Rose, who finished one shot out of a playoff and tied for third at last week’s Charles Schwab Challenge, met with Foley over dinner at Lake Nona in Orlando before departing for Colonial. There, Rose outlined his desire to oversee his own swing.Though both men said they’d been discussing the move for a while, the inevitable was accelerated by the COVID-19 pandemic, with Rose living in the Bahamas and Foley based in Orlando, Florida.
“These things are never easy because as soon as they occur, you have so many memories,” Foley told Golf Digest. “All I can do is second [what Rose said]. Eleven years as a coach of a team or player is a long time. Rosie’s like a brother to me. We had an incredible run together.”
But over the past several months Rose’s consistency has dipped. In five PGA Tour starts this year, he has three missed cuts and just one finish in the top 50. He has also slipped to 14th in the world, his lowest ranking since 2017.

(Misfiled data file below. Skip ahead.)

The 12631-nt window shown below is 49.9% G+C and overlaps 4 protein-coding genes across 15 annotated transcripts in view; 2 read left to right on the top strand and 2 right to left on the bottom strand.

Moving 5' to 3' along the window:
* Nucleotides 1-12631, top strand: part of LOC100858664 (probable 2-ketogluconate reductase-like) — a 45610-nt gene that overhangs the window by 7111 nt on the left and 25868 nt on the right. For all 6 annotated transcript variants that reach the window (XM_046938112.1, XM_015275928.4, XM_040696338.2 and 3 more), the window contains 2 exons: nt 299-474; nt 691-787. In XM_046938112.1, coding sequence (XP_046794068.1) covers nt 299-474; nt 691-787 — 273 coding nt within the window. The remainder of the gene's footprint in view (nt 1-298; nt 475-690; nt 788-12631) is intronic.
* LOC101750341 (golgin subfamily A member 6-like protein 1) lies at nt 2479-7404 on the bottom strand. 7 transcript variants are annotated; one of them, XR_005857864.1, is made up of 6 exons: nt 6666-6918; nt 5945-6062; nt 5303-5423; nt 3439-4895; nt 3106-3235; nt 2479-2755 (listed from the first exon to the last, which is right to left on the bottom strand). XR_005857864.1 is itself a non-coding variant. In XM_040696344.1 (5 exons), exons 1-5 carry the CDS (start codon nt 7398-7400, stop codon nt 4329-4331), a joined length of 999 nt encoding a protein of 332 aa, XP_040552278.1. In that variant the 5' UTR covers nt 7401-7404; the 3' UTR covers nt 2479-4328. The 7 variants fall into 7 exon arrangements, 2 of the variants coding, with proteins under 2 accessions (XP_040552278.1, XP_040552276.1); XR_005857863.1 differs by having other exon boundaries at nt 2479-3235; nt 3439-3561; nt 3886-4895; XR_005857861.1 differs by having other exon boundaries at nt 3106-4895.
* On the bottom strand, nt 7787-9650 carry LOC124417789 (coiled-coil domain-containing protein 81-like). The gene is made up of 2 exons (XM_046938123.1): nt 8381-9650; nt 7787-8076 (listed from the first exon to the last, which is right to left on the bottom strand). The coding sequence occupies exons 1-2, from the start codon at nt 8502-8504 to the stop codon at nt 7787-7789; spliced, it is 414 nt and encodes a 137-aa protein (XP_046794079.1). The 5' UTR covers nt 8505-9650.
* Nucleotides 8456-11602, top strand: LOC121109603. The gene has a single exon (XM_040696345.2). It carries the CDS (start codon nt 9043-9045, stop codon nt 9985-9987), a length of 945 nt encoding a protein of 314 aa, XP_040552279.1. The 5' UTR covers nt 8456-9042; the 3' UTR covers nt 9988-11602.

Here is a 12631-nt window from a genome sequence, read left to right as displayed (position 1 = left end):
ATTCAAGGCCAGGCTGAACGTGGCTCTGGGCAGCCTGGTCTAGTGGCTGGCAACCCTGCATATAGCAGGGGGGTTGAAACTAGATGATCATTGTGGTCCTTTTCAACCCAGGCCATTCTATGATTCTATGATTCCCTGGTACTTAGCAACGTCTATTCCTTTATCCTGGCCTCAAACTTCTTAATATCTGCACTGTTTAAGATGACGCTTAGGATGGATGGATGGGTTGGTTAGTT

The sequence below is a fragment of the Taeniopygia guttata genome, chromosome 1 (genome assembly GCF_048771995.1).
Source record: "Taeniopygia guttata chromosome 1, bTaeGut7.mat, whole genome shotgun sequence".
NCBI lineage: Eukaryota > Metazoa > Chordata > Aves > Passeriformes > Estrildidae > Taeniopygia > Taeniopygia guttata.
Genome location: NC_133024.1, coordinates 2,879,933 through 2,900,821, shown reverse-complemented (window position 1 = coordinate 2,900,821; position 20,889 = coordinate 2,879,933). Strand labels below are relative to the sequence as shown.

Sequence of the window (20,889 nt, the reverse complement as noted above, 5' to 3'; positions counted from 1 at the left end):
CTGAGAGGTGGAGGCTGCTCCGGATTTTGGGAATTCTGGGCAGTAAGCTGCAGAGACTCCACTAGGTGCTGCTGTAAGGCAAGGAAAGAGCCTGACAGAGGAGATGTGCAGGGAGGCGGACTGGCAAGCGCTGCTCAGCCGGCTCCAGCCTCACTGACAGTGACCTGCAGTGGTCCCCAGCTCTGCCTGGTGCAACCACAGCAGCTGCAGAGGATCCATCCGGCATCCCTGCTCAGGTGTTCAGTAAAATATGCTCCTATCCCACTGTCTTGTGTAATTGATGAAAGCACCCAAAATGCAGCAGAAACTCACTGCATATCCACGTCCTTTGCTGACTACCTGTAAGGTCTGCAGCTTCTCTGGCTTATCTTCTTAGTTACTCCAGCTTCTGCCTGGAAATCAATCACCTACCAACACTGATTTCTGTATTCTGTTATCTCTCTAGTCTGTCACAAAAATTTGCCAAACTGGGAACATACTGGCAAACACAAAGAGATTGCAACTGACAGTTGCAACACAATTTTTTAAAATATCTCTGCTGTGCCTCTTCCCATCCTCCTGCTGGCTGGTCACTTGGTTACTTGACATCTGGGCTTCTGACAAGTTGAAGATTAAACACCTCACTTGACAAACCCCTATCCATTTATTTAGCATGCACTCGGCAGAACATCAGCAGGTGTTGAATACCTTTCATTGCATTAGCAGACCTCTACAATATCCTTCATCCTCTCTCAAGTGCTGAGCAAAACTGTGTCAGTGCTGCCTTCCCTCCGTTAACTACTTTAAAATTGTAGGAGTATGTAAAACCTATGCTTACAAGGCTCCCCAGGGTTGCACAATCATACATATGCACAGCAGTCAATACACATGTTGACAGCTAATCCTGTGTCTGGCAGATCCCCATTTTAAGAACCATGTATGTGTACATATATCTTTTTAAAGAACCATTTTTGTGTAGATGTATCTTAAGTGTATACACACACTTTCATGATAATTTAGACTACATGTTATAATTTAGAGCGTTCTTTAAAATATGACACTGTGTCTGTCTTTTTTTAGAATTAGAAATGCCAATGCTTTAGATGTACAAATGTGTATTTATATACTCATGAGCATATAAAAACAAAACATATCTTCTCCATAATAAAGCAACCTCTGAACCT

Still, Rose reached incredible heights with Foley by his side.
Under Foley, Rose won all 10 of his PGA Tour titles, including his first Major championship at the 2013 US Open at Merion. He also reached No.1 in the world, won a gold medal at the 2016 Rio Olympics and captured the 2018 FedEx Cup. His latest victory came at the 2019 Farmers Insurance Open at Torrey Pines.
“I am grateful for the successes I had under his tutelage and the career goals I was able to achieve,” Rose told The Guardian. “The door is open whenever I have questions or want his guidance, as he continues to be one of my closest friends.”
Foley, whose other clients include Kiwi Danny Lee as well as Cameron Champ, Brendan Grace and Lucas Bjerregaard, said he was equally appreciative for his time with Rose.
“In that time I’ve learned so much about the game, the swing, coaching,” Foley said. “I’m grateful for the time we had. It’s the end of something, but it feels like something new [for Rose] and I’m excited to see where it goes.”